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13939Re: Hammock sleeping bag results

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  • dangerjudy
    Jul 2, 2002
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      Where does one get this bag?


      --- In BackpackGearTest@y..., "David Chinell" <dchinell@m...> wrote:
      > Here is a summary of my weekend tests of Ed Speer's
      > "Surround Sound" sleeping bag for hammocking.
      > Executive Summary: I think Ed Speer has found the best
      > solution to keeping warm in a simple hammock. It was
      > difficult for me to perform actual temperature tests -- it's
      > June and I'm in Florida. But the fit and function were
      > perfect. The bag performed so well that today I ordered one
      > of my own.
      > Ed loaned me his personal bag so I could evaluate the
      > product before deciding whether or not to buy one. His was
      > sky blue inside and out, but mine will be sky blue inside
      > and olive drab outside.
      > The bag weighed exactly 2 lb 0.5 oz in the stuff sack. It
      > stuffed easily to a tube 8 inches by 12 inches, and could be
      > stuffed smaller.
      > Fully opened, bag is a rectangle measuring 5 feet 4 inches
      > by 8 feet 8 inches. It has drawstrings at both ends, tacked
      > to the casing in the middle with cord locks at each end of
      > the string (four in all). The bag has a full-length strip
      > of 7/8 inch velcro to close it.
      > The material is 1.1 ounce (30D) ripstop nylon with a DWR
      > coating. There's a single seam midway along the length.
      > The insulation is Lite Loft in 0.8 inch thickness, and is
      > not quilted, but simply attached at the bag edge seams.
      > I tried the bag out on two hammocks: the Tropical Hammock
      > available from Brigade Quartermaster's and the Crazy Crib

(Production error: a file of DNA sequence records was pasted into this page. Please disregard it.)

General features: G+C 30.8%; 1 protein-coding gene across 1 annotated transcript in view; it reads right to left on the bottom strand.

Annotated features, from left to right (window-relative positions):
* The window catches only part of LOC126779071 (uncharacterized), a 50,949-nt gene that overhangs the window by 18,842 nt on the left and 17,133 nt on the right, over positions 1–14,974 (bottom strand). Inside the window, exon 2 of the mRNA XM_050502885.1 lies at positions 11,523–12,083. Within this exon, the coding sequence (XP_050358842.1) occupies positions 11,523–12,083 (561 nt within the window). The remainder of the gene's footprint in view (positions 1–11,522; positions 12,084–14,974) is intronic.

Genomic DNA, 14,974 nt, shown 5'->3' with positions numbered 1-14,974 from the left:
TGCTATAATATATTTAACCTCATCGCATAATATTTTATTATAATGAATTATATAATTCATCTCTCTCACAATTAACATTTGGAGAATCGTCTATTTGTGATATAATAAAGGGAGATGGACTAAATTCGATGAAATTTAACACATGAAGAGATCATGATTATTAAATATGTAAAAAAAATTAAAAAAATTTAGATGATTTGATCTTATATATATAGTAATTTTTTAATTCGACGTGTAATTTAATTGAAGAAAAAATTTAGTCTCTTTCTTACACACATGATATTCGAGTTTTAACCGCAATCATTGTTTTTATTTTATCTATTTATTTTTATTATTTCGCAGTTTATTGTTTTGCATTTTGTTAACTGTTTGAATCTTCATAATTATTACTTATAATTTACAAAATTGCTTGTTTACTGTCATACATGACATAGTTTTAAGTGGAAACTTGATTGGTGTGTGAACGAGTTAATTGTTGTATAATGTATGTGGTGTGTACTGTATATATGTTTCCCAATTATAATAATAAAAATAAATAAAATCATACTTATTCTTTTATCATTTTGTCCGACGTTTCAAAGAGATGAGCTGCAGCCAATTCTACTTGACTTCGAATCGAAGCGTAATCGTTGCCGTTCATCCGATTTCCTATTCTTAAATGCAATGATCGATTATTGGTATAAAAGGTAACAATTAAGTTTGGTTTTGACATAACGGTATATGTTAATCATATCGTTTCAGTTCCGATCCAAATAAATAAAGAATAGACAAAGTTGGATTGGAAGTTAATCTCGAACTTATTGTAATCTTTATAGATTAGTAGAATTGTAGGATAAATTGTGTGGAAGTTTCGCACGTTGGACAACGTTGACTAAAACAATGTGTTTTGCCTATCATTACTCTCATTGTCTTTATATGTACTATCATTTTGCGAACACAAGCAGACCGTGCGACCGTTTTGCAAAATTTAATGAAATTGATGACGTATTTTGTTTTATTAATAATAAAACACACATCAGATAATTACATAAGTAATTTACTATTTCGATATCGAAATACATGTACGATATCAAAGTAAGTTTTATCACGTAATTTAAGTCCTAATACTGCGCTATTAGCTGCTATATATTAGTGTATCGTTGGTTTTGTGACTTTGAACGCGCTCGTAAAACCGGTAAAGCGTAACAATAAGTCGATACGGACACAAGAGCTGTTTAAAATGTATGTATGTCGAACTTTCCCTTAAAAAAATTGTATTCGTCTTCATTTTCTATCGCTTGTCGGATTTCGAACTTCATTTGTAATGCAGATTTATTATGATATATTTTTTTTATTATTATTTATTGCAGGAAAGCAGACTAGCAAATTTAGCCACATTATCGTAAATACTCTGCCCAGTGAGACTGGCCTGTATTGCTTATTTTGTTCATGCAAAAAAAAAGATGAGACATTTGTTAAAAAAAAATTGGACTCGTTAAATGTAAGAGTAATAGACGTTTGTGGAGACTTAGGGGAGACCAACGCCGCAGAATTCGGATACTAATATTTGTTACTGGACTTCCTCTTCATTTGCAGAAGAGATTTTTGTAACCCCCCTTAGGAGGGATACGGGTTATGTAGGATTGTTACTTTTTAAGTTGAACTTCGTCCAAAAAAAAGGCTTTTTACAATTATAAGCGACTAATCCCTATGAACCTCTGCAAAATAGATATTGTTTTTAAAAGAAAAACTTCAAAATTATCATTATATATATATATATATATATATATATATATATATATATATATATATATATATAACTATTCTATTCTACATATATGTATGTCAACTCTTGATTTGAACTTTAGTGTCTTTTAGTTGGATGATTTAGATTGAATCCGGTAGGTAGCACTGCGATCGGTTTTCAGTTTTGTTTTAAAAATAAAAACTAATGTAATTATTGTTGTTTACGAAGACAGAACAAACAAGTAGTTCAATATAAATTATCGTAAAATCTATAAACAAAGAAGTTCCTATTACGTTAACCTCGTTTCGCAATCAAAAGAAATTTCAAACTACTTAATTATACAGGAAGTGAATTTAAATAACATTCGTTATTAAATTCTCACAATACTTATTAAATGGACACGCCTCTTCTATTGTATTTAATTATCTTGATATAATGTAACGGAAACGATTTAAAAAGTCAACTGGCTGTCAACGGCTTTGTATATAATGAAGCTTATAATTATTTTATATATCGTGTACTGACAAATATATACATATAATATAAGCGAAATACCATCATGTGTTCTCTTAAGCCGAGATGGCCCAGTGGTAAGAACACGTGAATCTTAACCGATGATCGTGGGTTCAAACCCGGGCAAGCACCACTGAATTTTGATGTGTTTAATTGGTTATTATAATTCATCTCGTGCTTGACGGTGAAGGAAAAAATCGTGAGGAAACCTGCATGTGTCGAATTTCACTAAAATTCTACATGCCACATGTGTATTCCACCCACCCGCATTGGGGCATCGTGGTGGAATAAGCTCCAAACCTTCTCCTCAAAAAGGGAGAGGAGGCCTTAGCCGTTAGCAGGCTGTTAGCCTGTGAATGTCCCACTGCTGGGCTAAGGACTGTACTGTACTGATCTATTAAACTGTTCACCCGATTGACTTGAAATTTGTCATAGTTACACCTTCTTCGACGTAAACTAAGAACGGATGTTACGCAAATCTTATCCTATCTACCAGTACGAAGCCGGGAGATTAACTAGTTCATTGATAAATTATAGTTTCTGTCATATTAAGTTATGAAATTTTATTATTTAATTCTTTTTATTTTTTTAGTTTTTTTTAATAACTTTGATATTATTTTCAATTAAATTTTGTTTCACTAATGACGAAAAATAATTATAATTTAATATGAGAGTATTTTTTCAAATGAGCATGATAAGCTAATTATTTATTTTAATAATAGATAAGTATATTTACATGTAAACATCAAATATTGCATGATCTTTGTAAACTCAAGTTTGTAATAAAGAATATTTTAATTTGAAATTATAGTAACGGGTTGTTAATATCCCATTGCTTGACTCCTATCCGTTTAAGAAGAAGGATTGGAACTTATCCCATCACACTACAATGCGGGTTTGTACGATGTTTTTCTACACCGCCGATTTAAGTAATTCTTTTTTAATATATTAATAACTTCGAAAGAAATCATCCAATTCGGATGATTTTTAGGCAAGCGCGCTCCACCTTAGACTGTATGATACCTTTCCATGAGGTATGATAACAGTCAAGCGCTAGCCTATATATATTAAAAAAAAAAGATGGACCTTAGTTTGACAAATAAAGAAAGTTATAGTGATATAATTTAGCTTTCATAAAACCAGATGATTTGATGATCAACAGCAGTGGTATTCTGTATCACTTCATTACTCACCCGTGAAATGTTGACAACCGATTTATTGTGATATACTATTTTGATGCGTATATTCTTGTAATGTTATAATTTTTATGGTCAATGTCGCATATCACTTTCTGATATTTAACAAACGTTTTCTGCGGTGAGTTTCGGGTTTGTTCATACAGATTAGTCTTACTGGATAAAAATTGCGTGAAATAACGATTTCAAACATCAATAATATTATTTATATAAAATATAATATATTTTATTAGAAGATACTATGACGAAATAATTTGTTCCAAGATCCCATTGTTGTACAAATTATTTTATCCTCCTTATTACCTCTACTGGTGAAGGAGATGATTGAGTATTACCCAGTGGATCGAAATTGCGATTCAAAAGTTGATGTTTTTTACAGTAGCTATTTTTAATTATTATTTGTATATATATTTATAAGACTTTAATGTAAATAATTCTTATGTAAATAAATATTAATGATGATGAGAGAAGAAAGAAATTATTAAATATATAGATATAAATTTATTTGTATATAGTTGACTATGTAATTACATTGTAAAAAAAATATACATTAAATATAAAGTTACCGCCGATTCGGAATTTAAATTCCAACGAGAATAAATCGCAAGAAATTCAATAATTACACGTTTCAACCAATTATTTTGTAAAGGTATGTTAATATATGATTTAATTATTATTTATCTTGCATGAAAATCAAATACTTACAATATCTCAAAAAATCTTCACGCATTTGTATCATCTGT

> from Crazy Creek.
      > It was easy to attach the Surround Sound bag to either of
      > the hammocks after they were pitched. The drawstrings can be
      > tied together to form a complete loop around the end of the
      > hammock. The velcro makes it simple to close the bag quickly
      > around the hammock while you're tying off the drawstrings.
      > At first, it was just too darned hot to sleep with the bag
      > done up all the way, but it was simple to open it as much as
      > I wanted and just let it hang down below the hammock.
      > Around three or four in the morning it got nice and cool
      > out, so much so that it woke me. I experimented with
      > applying and removing the bag several times: cold butt, warm
      > butt, cold butt, warm butt. It worked like a charm.
      > The construction and fit of the bag were great. No sloppy
      > seams or loose bits of thread or material.
      > While I couldn't really test the bag through the temperature
      > range in which I intend to use it, the materials,
      > workmanship, and performance were good enough to convince me
      > to go ahead and buy one of my own. I feel pretty confident
      > that this bag will take me down as far as 40 degrees with NO
      > PAD. In Florida, that's all it will have to do.
      > I can't tell you what a great feeling it is to be able to
      > ditch the sleeping pad. Before discovering Ed's Surround
      > Sound bag, a quilt and a closed cell foam pad was the best
      > solution I could find to staying warm. But I've never liked
      > using a pad, as I feel it distorts the comfort performance
      > of the hammock.
      > The Speer bag lets me get that raw hammock feeling again,
      > PLUS it will keep me warm all the way round, shoulders,
      > hips, knees, and so on. It's even better than a super-wide
      > pad and it packs just as small as any sleeping bag I've ever
      > owned.
      > I like this product so much, I'm going to take mine through
      > a bunch of trips and write an owner's report for the
      > BackpackGearTest list.
      > Bear
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